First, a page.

Talk about being put up the tree.
    For all of us who have not yet been pushed to the edge, who still year by year, say, "You know, this isn't so bad, I can stay in my cubicle/truck/post/sleeping bag and still keep typing/dreaming/crying.

    For those of us who have been following your path and enjoying both sides of the road (I'm not quite sure what that means but I think we enjoy your class stories as much as your writing stories.)

    For those of us who still want to know the best shoes to wear to a pitch meeting;

    I can only say, "Type faster Tinker Bell, type faster"

    You'll do it and then next year, we'll be pulling up IMDB links, saying, "Yeah, I know her. Kind of helped her out when things got tough. Gave her an adveb when she needed one, that kind of thing."

    We'll be following,


  3. Congratulations and good luck.

  4. Hello, I'm Claire. Well done you for listening to your gut and making a decision that is right for you. I wish you well as a substitute. All the best with your writing too.

  5. Actually, that's kind of a great idea Emily. I always wondered how you were going to keep a full time job and yet meet the demands of your agent, manager and producers wanting to know what "else you have." Trying to invent something out of thin air is hard enough. Have you also thought of having your own tutoring services? I remember my my chemistry and math teacher cost an arm and a leg.... and there's demand in certain competitive school districts with kids wanting to get a leg up on their competition.

    Just out of curiosity, what is your writing routine now? Are you doing the Stallone thing and just darkening all your windows?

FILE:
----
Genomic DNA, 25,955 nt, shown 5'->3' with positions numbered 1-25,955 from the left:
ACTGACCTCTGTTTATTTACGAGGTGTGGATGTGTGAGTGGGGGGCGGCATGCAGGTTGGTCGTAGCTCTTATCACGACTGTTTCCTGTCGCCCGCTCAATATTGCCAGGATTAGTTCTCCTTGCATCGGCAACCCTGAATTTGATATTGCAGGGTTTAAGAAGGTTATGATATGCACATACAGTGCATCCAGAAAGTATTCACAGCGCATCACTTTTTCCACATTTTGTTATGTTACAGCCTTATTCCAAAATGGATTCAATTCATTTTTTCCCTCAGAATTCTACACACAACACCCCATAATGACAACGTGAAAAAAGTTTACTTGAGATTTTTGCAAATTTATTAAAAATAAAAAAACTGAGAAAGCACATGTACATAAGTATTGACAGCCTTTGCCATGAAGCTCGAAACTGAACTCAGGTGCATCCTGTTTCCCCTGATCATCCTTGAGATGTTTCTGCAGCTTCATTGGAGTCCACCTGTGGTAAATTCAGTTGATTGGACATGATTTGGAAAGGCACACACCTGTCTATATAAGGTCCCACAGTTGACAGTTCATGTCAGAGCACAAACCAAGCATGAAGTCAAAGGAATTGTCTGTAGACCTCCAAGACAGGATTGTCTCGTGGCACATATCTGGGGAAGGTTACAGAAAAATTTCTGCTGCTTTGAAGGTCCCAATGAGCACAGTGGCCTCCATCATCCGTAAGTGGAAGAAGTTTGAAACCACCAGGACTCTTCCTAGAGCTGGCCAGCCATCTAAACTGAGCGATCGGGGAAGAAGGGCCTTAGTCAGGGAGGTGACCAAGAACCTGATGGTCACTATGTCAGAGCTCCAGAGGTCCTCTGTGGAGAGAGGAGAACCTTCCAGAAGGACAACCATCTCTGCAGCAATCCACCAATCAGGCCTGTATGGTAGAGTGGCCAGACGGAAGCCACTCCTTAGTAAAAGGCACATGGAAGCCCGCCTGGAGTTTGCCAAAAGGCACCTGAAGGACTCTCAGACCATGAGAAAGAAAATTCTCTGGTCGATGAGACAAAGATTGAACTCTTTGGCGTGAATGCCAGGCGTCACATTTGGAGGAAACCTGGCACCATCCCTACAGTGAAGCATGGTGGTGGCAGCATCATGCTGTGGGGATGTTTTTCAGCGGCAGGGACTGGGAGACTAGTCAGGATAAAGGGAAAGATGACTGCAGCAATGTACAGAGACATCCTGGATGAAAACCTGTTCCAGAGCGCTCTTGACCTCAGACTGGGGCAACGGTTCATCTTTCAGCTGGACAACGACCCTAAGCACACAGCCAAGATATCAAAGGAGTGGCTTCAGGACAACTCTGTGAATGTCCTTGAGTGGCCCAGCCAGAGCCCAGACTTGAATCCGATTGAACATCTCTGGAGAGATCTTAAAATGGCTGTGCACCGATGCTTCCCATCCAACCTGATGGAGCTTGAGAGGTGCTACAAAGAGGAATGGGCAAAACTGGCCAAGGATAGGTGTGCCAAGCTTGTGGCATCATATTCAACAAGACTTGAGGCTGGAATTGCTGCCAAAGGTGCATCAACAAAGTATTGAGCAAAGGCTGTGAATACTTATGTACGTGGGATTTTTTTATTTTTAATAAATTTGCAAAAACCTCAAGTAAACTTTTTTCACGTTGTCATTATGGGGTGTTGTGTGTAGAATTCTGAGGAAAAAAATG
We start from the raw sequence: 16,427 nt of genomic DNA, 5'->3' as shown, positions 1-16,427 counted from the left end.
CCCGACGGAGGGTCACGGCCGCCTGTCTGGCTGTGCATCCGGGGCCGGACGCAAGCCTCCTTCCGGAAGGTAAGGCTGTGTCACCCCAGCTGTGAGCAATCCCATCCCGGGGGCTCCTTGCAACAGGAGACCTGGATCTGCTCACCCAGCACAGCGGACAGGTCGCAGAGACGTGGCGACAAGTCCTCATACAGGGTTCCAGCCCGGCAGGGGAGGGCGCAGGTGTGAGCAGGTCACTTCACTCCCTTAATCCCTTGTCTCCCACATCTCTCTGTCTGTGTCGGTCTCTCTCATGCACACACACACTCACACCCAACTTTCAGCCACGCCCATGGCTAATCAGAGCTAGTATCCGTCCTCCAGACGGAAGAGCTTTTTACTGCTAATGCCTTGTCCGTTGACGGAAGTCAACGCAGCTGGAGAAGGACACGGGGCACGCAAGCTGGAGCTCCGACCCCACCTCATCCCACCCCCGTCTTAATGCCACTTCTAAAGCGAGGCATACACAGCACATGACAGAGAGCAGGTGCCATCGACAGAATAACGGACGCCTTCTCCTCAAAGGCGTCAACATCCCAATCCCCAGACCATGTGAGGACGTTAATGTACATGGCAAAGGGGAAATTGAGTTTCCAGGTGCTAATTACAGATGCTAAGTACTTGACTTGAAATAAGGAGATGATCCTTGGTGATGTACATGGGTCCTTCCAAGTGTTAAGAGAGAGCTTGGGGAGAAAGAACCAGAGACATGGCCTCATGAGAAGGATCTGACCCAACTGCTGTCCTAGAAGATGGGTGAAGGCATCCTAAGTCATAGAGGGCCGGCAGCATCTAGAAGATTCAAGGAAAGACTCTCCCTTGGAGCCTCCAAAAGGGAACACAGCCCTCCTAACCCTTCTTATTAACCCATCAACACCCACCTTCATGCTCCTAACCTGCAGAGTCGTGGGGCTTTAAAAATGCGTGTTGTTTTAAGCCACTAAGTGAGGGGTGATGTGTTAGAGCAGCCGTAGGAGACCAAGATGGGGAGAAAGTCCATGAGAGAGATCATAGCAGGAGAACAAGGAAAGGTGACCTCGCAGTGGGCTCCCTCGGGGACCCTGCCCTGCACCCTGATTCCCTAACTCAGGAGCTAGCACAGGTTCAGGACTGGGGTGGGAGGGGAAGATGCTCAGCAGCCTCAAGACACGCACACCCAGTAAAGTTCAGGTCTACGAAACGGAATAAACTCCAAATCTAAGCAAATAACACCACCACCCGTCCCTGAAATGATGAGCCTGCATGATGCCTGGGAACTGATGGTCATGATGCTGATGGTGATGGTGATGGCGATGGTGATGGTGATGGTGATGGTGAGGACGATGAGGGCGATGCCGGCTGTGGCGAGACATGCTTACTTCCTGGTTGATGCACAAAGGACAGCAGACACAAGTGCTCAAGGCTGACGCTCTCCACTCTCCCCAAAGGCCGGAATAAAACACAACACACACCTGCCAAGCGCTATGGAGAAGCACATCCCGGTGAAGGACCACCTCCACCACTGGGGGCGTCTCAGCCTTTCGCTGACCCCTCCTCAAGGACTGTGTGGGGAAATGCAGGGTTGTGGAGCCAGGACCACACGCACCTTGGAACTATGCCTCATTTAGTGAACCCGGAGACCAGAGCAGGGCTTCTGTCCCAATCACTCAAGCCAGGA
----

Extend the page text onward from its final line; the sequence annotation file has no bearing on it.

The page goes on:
6. Congrats!

    I'm excited for you...and a bit jealous.

  7. I’ve written and erased this a few times now. I’ve been in the exact same place as you. I know how exciting it is to have things finally starting to happen and the last thing in the world I would want to do is take that away from you. But if I could honestly go back in time to that time and tell myself one thing, it would be to not quit that job.
    I was in the same place as you. Working a full time job that wasn’t satisfying, with a manager and agent and a screenwriting career that was going places. I thought I was responsible, waiting until had my first sale until I finally quit my job. I thought quitting was the smart thing to do. I’d have more time to write, I was making money from screenwriting, and hey, I could always go back to job later on. Here’s where things start to unravel.

    I quit my job just after the writer’s guild strike when I made my first sale. The first thing you learn is that all of the things you thought about script paydays are wrong. I know others have covered this, but it should be repeated anyway. The numbers that are thrown around for how much you can make from a script are usually in the range format. Not only is that higher range completely out of reach for what you will ever see, the lower range is probably a lie as well. By the time my agent, manager, lawyer, writers guild, and state & federal taxes had taken their bite, my ‘huge script sale’ was approaching a number approximating what I might have made by staying in my job. Still, it was writing money and it paid the bills.